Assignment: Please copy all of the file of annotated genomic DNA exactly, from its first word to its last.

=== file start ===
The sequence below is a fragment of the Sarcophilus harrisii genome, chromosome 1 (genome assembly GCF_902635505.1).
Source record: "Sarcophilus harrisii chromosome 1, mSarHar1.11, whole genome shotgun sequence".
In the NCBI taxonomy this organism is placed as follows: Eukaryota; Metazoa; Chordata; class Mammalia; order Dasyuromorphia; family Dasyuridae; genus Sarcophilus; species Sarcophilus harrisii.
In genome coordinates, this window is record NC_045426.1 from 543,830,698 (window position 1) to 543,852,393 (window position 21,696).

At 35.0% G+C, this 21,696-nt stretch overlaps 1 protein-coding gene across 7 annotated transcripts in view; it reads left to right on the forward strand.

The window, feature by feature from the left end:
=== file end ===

The sequence below is a fragment of the Sarcophilus harrisii genome, chromosome 1 (genome assembly GCF_902635505.1).
Source record: "Sarcophilus harrisii chromosome 1, mSarHar1.11, whole genome shotgun sequence".
In the NCBI taxonomy this organism is placed as follows: Eukaryota; Metazoa; Chordata; class Mammalia; order Dasyuromorphia; family Dasyuridae; genus Sarcophilus; species Sarcophilus harrisii.
In genome coordinates, this window is record NC_045426.1 from 543,830,698 (window position 1) to 543,852,393 (window position 21,696).

At 35.0% G+C, this 21,696-nt stretch overlaps 1 protein-coding gene across 7 annotated transcripts in view; it reads left to right on the forward strand.

The window, feature by feature from the left end: